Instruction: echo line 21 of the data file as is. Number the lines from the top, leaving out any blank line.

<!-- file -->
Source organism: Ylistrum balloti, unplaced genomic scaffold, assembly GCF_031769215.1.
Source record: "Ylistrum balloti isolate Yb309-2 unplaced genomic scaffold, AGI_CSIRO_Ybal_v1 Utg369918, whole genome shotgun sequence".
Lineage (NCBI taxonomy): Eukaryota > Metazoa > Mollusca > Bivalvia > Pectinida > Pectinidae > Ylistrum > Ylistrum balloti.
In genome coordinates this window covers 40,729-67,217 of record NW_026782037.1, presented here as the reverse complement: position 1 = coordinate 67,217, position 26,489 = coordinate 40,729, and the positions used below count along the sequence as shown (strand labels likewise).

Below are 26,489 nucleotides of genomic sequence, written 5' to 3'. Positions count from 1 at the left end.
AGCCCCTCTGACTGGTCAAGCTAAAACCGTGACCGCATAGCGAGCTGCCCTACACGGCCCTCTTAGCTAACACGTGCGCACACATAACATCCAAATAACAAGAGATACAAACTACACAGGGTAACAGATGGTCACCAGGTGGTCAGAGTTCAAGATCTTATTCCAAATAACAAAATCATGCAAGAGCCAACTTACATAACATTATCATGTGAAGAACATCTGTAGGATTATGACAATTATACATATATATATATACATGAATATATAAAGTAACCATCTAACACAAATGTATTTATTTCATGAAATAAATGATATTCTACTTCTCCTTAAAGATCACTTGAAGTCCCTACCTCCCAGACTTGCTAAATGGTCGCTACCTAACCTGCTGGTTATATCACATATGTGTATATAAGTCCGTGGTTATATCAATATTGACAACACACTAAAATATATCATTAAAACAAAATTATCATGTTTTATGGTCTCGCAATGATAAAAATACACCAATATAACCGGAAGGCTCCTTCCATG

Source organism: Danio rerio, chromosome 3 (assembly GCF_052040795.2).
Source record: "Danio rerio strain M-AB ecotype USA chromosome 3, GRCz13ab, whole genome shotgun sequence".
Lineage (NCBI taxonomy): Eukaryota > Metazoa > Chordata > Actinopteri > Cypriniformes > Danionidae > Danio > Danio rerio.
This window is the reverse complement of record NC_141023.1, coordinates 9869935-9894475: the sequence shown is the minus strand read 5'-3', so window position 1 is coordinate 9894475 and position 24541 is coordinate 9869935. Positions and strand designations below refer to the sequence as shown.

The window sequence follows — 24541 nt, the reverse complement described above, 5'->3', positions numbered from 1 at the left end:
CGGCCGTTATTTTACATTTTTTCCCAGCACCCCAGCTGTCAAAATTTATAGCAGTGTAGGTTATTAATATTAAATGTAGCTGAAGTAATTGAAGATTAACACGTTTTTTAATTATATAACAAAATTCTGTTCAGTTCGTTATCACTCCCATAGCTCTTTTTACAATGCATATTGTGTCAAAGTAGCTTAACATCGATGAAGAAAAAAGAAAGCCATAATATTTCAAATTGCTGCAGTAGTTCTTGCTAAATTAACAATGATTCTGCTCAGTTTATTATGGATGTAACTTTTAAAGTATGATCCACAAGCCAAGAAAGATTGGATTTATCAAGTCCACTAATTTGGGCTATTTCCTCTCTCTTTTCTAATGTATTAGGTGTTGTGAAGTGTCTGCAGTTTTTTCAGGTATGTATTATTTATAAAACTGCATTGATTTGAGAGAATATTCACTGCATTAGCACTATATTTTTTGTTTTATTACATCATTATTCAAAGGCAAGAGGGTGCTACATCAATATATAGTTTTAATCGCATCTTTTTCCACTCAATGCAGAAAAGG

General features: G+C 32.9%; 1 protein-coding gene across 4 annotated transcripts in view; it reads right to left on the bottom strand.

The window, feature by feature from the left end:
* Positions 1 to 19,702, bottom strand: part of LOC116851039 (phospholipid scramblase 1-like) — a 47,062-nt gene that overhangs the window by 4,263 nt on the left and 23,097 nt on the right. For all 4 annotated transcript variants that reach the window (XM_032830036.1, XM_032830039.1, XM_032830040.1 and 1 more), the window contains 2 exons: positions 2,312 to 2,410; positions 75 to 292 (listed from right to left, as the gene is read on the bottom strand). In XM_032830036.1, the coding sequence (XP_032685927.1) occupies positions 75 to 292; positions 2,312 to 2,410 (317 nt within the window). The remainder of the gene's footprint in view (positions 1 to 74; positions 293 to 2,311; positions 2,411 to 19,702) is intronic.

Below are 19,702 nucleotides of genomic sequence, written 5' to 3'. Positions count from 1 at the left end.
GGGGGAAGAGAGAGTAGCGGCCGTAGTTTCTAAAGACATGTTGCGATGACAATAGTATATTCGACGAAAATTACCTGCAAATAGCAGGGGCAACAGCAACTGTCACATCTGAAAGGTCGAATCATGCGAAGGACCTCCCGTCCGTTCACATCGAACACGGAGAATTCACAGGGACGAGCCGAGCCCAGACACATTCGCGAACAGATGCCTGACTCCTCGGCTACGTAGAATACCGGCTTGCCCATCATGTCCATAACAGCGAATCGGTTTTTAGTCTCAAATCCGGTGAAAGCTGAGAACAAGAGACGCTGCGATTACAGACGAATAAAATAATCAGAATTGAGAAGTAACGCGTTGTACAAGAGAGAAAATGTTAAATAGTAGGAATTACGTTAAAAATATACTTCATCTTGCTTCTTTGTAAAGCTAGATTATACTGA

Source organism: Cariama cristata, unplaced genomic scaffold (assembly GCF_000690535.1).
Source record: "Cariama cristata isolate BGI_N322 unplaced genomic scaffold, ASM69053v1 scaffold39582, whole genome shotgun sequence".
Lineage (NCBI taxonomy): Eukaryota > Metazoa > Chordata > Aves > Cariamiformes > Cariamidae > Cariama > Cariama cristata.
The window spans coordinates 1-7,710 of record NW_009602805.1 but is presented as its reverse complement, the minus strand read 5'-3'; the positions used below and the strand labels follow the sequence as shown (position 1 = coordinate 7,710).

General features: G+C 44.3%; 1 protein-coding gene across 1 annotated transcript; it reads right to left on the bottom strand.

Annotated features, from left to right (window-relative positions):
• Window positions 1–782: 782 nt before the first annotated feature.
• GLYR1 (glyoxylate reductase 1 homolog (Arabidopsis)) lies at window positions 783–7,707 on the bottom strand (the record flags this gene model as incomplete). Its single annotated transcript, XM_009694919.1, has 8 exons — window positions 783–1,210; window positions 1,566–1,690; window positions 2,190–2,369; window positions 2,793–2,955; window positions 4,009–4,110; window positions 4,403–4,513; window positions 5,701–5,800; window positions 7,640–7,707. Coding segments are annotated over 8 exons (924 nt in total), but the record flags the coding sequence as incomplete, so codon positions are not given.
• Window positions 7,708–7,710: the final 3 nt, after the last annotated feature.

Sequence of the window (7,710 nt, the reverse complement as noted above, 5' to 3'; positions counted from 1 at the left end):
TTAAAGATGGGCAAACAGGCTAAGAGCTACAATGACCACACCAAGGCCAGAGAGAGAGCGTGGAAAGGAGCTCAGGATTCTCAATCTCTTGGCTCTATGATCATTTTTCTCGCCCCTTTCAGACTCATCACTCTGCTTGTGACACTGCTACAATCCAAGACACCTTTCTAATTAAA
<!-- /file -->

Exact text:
The window spans coordinates 1-7,710 of record NW_009602805.1 but is presented as its reverse complement, the minus strand read 5'-3'; the positions used below and the strand labels follow the sequence as shown (position 1 = coordinate 7,710).